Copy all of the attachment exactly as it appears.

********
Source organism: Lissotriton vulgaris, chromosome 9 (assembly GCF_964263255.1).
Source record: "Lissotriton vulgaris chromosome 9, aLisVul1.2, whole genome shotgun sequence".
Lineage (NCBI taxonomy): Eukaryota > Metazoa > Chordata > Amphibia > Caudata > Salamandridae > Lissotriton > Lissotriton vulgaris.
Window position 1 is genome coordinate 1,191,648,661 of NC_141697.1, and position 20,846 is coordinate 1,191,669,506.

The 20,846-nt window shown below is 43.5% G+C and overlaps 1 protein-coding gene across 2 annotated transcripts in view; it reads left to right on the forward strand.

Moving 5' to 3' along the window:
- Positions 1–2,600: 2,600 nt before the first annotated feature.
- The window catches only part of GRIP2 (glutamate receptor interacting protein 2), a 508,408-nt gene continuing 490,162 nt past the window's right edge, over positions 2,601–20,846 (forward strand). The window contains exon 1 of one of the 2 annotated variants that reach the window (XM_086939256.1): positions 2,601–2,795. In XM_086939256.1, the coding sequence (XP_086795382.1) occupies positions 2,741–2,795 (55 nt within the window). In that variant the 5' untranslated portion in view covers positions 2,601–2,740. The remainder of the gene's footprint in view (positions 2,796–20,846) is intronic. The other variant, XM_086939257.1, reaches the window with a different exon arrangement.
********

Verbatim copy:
Source organism: Lissotriton vulgaris, chromosome 9 (assembly GCF_964263255.1).
Source record: "Lissotriton vulgaris chromosome 9, aLisVul1.2, whole genome shotgun sequence".
Lineage (NCBI taxonomy): Eukaryota > Metazoa > Chordata > Amphibia > Caudata > Salamandridae > Lissotriton > Lissotriton vulgaris.
Window position 1 is genome coordinate 1,191,648,661 of NC_141697.1, and position 20,846 is coordinate 1,191,669,506.

The 20,846-nt window shown below is 43.5% G+C and overlaps 1 protein-coding gene across 2 annotated transcripts in view; it reads left to right on the forward strand.

Moving 5' to 3' along the window:
- Positions 1–2,600: 2,600 nt before the first annotated feature.
- The window catches only part of GRIP2 (glutamate receptor interacting protein 2), a 508,408-nt gene continuing 490,162 nt past the window's right edge, over positions 2,601–20,846 (forward strand). The window contains exon 1 of one of the 2 annotated variants that reach the window (XM_086939256.1): positions 2,601–2,795. In XM_086939256.1, the coding sequence (XP_086795382.1) occupies positions 2,741–2,795 (55 nt within the window). In that variant the 5' untranslated portion in view covers positions 2,601–2,740. The remainder of the gene's footprint in view (positions 2,796–20,846) is intronic. The other variant, XM_086939257.1, reaches the window with a different exon arrangement.